1. Ha! How did I miss this reply? Sorry! Answering now. 🙂
      Yes, you mentioned that about your grandmother once before, very interesting.
      Germany is a well-organized, safe country to travel in, with some great cities and beautiful landscapes but alas, travelling in times of Covid is not great, no. However, once all this disease stuff is over, it would be worth it to give it a go.

      Liked by 1 person

  3. What an interesting post, thanks for sharing your german history with us.
    Like CraMERRY said in her comment: die Welt ist ein Dorf! and to see my birth town and my home town on your map mad me grin from ear to ear

    Liked by 1 person

  4. This was such an interesting read, Esther, thank you for sharing this really personal account of your relationship with Germany. You have written it with so much honesty and sensitivity, and I appreciated that. No reflection on your post *at all*, but just to say that reading about non-Germans’ bad experiences with Germany always makes me feel that tiny bit defensive. In this case there was no unreasonable generalisation in the text, and I felt very clearly that you were telling a story honestly and voicing criticism in the nicest of ways. So I didn’t feel defensive – I just felt sad and a little bit ashamed that Germany didn’t make you feel more welcome! And especially so at such a time in your life when you are entering puberty and things are difficult at the best of times. I grew up in a small town, too, at the same time as you, and non-German class mates were few and far between. There were always a couple of children of Turkish descent in my classes, and their treatment because of their “being different” is another unpleasant memory. I remember, though, that we had a new boy starting when I was 12. He was English, and wow, that made him a star. We were all fascinated by him *haha*. – It is just so ironic that your move to a new school back in the Netherlands then initially made you a mistaken “foreigner” on your own soil. (That story reminded me of the term “Deutschländer” – used for young Turks who were second generation immigrants born in Germany. They were seen as foreigners in Germany – yet when they went “home” to Turkey, a country that was somewhat foreign to *them*, they were seen as Germans… Weder Fisch noch Fleisch, as we say in German – not fitting in in either place.)
    But leaving Germany aside – what an interesting childhood/youth you had. Certainly with challenges, but it also looks as if your parents provided an amazing background of love and stability. Which has also reached further in the sense that you have a balanced view of your ambiguous experiences in Germany. Here’s hoping that the generations behind us, who have grown up in a far more multicultural world than we did, look beyond the differences of culture, language and descent.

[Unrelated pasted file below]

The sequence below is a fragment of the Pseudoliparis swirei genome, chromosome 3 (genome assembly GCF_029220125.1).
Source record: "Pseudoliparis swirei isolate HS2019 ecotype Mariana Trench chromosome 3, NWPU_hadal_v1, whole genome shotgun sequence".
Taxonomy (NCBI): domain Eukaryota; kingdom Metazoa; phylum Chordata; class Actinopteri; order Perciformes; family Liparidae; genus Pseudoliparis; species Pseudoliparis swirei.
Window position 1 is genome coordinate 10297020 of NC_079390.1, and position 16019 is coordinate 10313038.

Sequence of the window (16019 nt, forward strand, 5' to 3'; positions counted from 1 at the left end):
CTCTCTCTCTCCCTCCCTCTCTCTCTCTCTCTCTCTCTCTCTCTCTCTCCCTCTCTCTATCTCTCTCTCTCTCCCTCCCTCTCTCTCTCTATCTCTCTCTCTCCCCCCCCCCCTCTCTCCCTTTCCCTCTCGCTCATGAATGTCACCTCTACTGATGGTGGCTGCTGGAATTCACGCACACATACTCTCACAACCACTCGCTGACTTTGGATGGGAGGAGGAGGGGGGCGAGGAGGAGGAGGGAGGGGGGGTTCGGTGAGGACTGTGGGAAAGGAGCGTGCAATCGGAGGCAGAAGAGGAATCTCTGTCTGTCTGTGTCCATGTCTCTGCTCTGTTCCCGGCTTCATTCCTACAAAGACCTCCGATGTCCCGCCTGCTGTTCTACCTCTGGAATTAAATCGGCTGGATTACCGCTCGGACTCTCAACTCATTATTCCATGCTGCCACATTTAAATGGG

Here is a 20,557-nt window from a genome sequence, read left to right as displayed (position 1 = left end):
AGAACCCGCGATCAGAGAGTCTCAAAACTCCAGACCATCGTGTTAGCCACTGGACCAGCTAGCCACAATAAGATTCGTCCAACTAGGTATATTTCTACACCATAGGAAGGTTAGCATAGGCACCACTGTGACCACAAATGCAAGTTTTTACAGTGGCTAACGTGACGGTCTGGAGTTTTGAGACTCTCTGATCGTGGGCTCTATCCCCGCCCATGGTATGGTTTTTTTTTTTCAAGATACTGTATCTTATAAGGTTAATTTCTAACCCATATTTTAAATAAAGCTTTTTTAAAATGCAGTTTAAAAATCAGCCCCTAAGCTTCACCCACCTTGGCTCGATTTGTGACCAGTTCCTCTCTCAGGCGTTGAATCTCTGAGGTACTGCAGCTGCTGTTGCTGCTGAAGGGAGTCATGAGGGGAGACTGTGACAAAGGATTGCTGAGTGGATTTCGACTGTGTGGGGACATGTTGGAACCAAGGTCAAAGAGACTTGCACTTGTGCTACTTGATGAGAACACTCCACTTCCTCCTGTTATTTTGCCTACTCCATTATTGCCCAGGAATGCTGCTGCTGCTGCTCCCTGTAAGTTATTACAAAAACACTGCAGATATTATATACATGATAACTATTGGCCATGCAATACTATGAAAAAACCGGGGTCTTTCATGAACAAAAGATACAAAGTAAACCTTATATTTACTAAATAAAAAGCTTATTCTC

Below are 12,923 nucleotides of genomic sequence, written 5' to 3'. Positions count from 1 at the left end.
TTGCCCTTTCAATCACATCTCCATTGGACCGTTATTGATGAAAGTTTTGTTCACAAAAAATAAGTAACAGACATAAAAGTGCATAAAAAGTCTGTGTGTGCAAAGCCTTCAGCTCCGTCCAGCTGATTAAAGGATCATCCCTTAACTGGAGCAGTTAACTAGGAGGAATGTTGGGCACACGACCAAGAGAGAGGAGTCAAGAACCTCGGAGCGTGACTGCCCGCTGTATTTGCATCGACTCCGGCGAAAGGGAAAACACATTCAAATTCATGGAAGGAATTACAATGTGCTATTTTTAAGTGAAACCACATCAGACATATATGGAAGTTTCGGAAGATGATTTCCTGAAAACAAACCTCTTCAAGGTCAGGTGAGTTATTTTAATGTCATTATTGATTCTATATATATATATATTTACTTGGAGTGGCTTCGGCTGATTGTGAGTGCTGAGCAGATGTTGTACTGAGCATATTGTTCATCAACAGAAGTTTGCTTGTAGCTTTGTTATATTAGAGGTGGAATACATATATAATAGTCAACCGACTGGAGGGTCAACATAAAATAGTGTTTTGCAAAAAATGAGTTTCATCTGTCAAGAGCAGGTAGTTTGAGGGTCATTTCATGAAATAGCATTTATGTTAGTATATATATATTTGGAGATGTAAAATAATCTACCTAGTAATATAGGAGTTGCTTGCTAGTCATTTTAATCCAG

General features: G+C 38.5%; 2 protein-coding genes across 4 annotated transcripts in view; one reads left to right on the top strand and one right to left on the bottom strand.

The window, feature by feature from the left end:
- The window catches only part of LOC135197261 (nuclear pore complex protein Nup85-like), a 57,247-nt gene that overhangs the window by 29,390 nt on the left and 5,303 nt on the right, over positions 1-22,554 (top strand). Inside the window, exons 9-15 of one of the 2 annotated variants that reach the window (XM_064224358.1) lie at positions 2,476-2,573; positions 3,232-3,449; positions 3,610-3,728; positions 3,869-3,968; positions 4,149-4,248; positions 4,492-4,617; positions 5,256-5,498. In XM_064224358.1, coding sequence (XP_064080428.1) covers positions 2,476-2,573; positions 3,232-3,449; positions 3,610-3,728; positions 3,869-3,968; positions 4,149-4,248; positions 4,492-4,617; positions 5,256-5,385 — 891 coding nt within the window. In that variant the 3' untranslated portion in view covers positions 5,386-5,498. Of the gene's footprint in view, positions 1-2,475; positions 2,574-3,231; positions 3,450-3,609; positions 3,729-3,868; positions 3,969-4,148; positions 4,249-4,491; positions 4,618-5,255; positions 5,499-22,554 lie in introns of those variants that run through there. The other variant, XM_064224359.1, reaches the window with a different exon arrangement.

Liked by 3 people

    1. Gotta say that your comment brought a tear to my eyes, for your own honesty and candour. Thank you.

      It didn’t help that I didn’t speak the language when I started German school, so that instantly set me apart. My mother had tried teaching us some German basics before we left Israel but we didn’t take it seriously, so the real learning started when school started. It was my good fortune was, though, that because I did speak Dutch, I could understand quite a lot of German and it really helped with learning the language. When other kids got English lessons (which I didn’t need as I was fluent), I got extra German lessons and so I learned the language quickly and well enough to go to a gymnasium two years later. I think I probably had it easier than many Turkish kids in school, because once I had the language down, I could ‘pass as a German’ (someone later once said that to me and even then I didn’t think of that as compliment – I didn’t want to pass as German, I want to be me). However, the damage of feeling like an outsider had been done in that first school I went to, I always remained the outsider in the two years I was there.
      When we moved and I went to that girls gymnasium, I think I had lost all confidence, so remained in my shell at first. I think I only really started integrating properly when we moved to Heppenheim and I had to take the bus to school and I started riding the bus with a popular girl in my class who lived close to where we lived. Somehow, we started hitting it off (the only friend I still now have occasional contact with!) and from then my acceptance grew, as did my confidence. Before, I had tried everything to not stand out and be different, things got better when I accepted my difference and I didn’t care anymore. That was a huge learning curve for me (and I’m still not always good at it – showing myself).